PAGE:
Gov. Terry McAuliffe, D-Va., has announced $950,000 in funding dedicated to equipment for a new 5,000-square-mile unmanned aircraft systems (UAS) test range recently approved by the Federal Aviation Administration (FAA) in Virginia.
The Virginia Tech Mid-Atlantic Aviation Partnership – which heads the state’s FAA UAS test site – recently received a Certificate of Waiver or Authorization (COA) from the FAA for research flights up to 7,000 feet in altitude in an area of nearly 5,000 square miles in central Virginia. The first flight under the COA was conducted on May 11. According to the governor, the newly authorized airspace covers more than 10% of the land area in the state and includes a unique set of critical infrastructure such as airports, power plants, electric lines, energy assets and rail lines.
Researchers are also expected to explore the safety and feasibility of flights beyond the visual line of sight (BVLOS), officials said.
To advance that research, the governor has introduced – and the 2016 General Assembly has adopted – $950,000 for equipment for the new test range. The instrumentation will include transponder equipment, allowing UAS to transmit their position to receivers on the ground; radars for the detection of aircraft not carrying transponders; and display technology to integrate that data, giving users an awareness of other aircraft in the area.
“Unmanned systems technology is the next generation of research and data analytics, and our investment into this technology gives Virginian companies the edge in competing in the global market,” the governor says. “With these groundbreaking initiatives, Virginia’s researchers and engineers can expand the technical capabilities in the aviation and energy fields and grow these critical sectors of the new Virginia economy.”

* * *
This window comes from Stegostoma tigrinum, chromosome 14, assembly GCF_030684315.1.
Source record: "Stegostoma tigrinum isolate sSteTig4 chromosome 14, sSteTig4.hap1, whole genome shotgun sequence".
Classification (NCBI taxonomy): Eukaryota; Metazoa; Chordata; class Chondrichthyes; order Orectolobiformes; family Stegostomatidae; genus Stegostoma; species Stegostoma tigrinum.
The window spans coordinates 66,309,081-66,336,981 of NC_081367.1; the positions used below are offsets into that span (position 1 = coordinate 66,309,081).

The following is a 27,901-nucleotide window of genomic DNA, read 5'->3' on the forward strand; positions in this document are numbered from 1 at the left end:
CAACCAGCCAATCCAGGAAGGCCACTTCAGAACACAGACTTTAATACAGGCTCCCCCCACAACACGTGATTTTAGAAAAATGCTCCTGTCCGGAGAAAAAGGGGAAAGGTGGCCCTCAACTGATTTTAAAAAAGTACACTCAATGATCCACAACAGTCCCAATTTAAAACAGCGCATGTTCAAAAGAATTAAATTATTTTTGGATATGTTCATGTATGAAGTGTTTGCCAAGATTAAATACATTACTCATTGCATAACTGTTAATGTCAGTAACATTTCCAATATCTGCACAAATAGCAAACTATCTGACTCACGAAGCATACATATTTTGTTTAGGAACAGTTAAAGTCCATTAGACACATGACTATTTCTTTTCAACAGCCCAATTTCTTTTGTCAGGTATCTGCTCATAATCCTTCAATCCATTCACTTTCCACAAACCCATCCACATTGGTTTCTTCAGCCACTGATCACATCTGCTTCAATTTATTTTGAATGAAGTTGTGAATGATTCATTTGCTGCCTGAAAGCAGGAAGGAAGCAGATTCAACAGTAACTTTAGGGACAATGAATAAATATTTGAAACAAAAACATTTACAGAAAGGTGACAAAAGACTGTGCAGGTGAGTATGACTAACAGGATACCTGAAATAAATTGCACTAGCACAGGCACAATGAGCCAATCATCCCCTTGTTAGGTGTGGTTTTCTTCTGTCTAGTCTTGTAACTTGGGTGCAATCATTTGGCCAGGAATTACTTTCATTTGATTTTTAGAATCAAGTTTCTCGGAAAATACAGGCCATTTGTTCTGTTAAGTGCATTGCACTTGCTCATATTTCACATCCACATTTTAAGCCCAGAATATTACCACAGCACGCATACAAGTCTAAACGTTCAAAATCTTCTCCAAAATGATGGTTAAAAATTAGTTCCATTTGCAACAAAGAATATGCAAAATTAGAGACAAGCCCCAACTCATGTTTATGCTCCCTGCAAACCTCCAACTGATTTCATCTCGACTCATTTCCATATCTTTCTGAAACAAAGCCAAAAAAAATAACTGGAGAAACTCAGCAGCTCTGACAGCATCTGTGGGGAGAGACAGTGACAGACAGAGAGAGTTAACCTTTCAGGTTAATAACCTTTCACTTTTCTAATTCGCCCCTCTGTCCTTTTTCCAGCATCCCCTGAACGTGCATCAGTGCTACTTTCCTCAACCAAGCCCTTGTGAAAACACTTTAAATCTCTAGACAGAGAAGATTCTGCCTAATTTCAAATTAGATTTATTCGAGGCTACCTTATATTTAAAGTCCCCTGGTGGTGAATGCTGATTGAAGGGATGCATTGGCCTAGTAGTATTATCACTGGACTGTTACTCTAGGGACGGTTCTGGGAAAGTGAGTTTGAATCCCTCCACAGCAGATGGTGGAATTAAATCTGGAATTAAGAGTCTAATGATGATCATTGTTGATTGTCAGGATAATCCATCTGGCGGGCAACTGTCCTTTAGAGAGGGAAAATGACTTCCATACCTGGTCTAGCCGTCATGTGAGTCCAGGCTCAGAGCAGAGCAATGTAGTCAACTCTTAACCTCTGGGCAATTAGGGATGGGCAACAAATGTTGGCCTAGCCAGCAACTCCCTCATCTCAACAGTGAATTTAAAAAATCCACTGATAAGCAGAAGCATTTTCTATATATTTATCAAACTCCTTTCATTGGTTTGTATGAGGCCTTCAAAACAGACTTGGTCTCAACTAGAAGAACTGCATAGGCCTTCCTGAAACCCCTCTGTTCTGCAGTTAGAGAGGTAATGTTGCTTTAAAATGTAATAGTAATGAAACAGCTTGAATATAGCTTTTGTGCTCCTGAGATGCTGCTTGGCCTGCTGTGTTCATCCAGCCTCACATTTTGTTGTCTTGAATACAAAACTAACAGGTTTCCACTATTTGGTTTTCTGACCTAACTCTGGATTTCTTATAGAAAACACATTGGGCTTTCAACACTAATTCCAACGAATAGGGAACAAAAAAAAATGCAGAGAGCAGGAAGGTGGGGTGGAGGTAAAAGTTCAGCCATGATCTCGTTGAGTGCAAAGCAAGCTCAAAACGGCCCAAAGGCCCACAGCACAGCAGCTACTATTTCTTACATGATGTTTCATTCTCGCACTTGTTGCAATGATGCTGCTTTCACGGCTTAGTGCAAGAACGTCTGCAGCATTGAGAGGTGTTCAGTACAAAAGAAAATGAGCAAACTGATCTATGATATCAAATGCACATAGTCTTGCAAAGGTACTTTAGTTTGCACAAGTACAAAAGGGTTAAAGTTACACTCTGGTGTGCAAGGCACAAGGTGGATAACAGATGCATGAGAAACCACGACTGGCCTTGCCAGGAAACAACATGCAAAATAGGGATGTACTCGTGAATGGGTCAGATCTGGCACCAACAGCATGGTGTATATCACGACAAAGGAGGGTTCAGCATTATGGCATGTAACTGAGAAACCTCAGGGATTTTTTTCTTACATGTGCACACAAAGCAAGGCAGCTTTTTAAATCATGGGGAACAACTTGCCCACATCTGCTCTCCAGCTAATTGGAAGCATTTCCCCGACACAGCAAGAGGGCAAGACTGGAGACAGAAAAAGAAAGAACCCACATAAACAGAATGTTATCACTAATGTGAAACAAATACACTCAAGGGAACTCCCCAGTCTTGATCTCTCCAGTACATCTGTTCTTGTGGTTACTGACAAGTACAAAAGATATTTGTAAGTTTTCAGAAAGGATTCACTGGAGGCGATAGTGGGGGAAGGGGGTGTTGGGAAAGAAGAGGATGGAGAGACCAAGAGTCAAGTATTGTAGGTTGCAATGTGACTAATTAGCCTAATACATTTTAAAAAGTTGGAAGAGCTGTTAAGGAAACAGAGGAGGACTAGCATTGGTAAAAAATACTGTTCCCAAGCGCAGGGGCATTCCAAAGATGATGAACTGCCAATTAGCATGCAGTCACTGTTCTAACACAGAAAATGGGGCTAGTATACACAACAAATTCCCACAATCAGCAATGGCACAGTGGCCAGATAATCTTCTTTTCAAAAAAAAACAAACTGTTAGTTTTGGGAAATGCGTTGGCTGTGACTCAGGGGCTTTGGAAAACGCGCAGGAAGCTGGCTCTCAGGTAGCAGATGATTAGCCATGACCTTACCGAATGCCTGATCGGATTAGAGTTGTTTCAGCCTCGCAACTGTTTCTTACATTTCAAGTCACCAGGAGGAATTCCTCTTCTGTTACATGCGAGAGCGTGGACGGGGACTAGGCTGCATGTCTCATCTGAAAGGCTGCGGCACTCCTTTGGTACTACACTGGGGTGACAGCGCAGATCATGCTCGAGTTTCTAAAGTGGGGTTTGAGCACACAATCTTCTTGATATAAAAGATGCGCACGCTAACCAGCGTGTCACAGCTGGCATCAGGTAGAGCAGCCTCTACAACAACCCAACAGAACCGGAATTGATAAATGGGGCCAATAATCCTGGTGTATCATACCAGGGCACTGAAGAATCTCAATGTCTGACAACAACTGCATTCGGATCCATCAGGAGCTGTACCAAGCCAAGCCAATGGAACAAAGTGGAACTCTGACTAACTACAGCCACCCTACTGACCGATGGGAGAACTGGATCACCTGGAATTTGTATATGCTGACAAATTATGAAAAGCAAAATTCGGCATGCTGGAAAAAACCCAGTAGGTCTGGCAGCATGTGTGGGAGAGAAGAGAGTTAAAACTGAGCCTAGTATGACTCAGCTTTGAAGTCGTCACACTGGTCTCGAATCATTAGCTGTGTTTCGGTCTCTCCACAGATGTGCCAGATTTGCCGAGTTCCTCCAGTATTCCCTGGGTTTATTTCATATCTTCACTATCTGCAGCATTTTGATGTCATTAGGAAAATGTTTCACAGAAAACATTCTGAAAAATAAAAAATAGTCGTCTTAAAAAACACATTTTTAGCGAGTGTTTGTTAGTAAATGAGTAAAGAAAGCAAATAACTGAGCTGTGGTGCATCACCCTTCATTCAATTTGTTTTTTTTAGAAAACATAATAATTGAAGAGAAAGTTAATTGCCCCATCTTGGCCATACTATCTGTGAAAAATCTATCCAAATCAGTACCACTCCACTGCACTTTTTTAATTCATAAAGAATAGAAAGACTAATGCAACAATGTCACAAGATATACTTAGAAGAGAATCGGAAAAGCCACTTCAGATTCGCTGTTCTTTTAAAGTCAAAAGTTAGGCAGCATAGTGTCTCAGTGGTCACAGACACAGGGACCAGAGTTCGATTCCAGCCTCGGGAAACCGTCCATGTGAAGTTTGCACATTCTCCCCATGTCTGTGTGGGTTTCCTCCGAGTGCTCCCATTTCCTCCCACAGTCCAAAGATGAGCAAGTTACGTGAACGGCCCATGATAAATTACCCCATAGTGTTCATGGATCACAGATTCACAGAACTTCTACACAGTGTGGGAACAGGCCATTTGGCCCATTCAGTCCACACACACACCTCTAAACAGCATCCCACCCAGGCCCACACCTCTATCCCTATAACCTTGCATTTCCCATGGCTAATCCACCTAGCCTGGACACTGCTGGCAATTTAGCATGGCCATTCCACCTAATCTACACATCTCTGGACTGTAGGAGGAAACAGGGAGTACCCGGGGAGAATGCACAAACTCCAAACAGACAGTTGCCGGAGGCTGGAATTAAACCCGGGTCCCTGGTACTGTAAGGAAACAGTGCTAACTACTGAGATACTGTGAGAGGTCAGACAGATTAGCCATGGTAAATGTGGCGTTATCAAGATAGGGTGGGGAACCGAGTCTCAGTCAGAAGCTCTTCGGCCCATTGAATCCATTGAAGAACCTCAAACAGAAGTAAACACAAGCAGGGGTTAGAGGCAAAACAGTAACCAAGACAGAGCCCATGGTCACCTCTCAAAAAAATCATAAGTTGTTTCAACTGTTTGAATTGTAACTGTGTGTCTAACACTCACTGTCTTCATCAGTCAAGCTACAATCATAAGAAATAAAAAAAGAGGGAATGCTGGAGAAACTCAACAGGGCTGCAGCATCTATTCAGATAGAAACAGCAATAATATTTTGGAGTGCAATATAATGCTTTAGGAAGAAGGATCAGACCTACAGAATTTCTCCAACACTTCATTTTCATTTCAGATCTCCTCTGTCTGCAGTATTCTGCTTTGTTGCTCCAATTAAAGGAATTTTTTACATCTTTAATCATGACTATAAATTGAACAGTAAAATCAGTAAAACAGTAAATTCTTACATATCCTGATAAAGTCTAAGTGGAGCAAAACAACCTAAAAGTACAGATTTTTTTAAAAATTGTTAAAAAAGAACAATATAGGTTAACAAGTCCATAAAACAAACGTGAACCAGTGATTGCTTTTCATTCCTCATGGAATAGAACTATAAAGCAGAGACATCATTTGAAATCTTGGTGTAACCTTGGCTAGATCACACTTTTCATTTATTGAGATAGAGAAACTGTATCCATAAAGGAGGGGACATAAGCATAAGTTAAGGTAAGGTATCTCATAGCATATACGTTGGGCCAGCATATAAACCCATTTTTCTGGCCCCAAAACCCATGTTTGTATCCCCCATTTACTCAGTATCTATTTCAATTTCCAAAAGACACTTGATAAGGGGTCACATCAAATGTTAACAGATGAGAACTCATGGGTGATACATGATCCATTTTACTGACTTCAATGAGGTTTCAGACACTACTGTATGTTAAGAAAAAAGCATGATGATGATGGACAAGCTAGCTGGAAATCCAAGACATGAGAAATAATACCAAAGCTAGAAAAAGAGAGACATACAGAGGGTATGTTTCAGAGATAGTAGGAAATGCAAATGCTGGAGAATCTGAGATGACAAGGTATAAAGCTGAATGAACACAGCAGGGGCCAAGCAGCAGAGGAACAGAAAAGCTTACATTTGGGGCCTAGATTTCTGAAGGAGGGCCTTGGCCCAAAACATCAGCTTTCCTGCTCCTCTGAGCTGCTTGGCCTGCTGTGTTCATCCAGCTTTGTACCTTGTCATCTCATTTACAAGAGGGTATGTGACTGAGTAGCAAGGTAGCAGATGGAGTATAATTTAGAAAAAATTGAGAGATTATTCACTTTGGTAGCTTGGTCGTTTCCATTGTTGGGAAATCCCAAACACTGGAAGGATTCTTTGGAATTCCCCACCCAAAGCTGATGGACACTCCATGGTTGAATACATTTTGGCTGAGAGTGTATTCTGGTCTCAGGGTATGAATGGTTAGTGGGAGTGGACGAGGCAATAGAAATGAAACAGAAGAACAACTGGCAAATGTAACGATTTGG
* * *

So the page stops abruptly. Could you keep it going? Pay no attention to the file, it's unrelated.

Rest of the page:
A multi-industry research consortium is also forming to use Virginia’s resources for unmanned systems research.
The consortium is organized through Pipeline Research Council International Inc. and American Aerospace Technologies Inc. and includes companies from industries spanning oil and natural gas, electric power, and telecommunications. The consortium will explore and develop sensors, analytics and operational concepts that can enhance the efficiency and safety of aerial inspections of critical infrastructures.
“During our recent research, we have seen the value of unmanned aircraft systems for enhancing the safety of energy pipelines,” says Cliff Johnson, president of the Pipeline Research Council International. “We are looking forward to establishing the consortium and continuing the needed work to evaluate this technology and develop additional tools for the energy industry to ensure the well-being of these vital assets.”
Officials say the testing infrastructure is expected to attract additional firms interested in developing BVLOS capabilities.